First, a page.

The fighting in Mosul is reaching its climax as Iraqi forces battle to take the last few areas in the Old City from ISIS. More than eight months since the country’s forces launched a gruelling operation to retake Mosul, Islamic State has gone from fully controlling the city to holding a a few kilometres of the Old City.
When the operations first began, there were estimates that the number of fighters in the city was close to 8000. Now, as a result of months of fighting and losses, the group’s number is down to a few hundred. According to Brigadier General Nabil al-Fatlawi, a commander in the elite Counter-Terrorism Service (CTS), there are approximately 300 fighters, most of them of European nationalities, Arabs of other nationalities or of Asian origin left in the Old City.
Iraqi forces have been closing in on the Old City for months, but its narrow streets and closely spaced buildings combined with a large civilian population made for an extremely difficult fight. Some security personnel have complained that restrictions on using heavy weapons against hospitals, intended to protect the facilities, have made operations riskier and more time-consuming.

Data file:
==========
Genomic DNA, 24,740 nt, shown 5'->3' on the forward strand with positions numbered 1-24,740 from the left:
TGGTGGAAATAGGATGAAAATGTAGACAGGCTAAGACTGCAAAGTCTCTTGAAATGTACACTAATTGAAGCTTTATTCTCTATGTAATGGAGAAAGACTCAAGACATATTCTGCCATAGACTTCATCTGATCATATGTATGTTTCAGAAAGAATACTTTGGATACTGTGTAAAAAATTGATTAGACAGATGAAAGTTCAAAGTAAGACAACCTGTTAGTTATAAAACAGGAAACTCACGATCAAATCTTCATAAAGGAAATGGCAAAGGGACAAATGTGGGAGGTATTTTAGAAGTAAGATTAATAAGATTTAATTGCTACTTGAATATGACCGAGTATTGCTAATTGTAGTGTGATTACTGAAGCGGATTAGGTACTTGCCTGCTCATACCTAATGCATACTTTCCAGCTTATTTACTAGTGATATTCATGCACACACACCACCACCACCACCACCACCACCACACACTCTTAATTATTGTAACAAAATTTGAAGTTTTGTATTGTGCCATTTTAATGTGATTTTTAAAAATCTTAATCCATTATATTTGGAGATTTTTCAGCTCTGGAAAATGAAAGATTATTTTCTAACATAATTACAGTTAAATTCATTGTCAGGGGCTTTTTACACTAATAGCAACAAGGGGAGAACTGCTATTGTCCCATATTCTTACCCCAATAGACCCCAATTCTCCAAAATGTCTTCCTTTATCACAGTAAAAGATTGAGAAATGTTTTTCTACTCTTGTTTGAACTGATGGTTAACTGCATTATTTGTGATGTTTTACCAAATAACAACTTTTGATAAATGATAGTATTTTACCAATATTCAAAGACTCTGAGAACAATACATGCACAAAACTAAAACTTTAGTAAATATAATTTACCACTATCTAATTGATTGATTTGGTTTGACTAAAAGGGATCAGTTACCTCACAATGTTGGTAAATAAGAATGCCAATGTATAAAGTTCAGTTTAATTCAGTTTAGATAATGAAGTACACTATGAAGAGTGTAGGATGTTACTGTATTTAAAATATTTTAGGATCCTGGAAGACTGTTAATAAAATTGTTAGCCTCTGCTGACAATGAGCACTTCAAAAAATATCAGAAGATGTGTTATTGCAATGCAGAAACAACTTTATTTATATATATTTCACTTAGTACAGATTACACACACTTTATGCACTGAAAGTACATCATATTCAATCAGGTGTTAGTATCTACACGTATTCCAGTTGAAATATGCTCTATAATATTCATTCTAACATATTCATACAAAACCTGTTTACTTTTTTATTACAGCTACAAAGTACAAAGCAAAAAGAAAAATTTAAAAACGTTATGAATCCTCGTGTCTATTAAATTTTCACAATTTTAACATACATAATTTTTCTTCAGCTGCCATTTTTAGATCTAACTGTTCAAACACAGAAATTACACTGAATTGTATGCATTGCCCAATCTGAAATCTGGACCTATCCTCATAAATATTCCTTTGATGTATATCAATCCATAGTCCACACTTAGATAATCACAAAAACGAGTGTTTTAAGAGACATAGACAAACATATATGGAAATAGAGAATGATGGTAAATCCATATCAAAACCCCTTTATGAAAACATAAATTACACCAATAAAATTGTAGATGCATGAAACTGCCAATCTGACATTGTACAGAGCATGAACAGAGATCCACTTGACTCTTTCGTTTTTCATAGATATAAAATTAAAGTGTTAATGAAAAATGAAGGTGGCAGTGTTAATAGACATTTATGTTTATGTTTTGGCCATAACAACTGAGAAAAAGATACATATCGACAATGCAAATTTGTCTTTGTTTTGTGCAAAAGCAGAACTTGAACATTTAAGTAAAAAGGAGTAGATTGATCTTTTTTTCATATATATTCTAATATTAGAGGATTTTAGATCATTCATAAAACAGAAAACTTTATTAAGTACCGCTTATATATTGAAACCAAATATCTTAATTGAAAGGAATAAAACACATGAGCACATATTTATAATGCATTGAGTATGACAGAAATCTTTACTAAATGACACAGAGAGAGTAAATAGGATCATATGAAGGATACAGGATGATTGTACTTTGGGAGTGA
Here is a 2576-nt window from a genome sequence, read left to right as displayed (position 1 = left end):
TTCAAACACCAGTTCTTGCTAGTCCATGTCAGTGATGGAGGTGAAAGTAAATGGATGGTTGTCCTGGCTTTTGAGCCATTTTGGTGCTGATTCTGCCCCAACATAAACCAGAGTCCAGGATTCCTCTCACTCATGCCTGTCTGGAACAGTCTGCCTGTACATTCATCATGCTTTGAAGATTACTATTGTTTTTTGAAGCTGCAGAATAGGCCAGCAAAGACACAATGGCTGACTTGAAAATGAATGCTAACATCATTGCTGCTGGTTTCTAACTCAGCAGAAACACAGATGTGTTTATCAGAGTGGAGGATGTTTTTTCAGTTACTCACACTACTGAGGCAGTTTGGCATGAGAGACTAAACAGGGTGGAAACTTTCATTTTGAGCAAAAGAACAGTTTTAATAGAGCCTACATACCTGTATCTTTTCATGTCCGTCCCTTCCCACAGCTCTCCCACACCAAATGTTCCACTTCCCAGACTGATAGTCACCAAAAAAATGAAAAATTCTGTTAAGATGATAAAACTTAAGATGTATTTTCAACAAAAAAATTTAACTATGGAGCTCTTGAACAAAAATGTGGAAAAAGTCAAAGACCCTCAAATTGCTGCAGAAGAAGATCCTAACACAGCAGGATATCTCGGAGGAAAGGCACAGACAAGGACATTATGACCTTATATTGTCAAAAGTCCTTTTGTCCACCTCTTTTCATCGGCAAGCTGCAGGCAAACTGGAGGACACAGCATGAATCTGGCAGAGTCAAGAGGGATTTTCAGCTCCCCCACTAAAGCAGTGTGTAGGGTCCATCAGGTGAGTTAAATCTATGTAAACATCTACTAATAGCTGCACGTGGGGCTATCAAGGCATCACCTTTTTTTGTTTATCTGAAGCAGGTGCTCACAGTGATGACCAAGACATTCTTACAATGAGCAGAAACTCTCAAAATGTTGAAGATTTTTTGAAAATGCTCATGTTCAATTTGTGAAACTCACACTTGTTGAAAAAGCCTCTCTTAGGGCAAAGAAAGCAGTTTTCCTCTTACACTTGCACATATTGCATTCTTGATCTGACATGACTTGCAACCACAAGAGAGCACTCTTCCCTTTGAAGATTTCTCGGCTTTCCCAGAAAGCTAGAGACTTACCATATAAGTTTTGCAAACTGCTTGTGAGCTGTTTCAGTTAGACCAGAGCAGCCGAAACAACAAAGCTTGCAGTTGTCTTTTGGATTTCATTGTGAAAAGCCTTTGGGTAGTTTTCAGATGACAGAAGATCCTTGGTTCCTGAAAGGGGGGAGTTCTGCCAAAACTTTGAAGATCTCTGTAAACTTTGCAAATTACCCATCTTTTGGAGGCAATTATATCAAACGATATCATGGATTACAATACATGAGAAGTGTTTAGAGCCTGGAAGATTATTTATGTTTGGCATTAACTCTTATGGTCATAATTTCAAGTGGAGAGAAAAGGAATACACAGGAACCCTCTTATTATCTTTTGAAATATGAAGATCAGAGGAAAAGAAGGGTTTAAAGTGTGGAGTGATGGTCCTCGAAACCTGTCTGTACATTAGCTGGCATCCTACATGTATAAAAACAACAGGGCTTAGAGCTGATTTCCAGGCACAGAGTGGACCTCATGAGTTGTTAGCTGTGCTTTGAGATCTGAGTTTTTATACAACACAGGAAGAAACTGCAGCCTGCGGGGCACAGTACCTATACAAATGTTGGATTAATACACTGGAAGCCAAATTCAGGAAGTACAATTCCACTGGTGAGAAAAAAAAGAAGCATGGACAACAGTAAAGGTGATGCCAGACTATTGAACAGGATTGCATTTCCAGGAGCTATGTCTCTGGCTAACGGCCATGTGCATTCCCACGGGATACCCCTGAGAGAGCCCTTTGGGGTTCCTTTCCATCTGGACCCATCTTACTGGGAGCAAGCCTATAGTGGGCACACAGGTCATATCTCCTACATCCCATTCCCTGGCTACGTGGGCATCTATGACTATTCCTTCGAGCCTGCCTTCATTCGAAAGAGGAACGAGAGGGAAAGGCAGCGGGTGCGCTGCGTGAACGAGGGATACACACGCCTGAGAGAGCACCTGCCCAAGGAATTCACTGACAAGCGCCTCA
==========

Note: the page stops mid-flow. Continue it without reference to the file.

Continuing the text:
Since April, security forces recaptured a series of nearby neighbourhoods from the northwest of the city, eventually cornering the jihadists in the Old City. A final assault on the Old City began on the 18th June. They have since made significant progress. On Saturday, officers announced the recapture of a hospital and its surroundings north of the Old City, removing a nearby but unconnected pocket of ISIS resistance.
Last week, Iraqi forces retook the remains of the Grand Mosque of al-Nuri in their greatest symbolic victory since the battle began. Even though it lies in ruins, the mosque’s recapture has provided a boost to Iraq’s forces and its government. Prime Minister Haider al-Abadi declared the jihadists’ “caliphate” was coming to an end.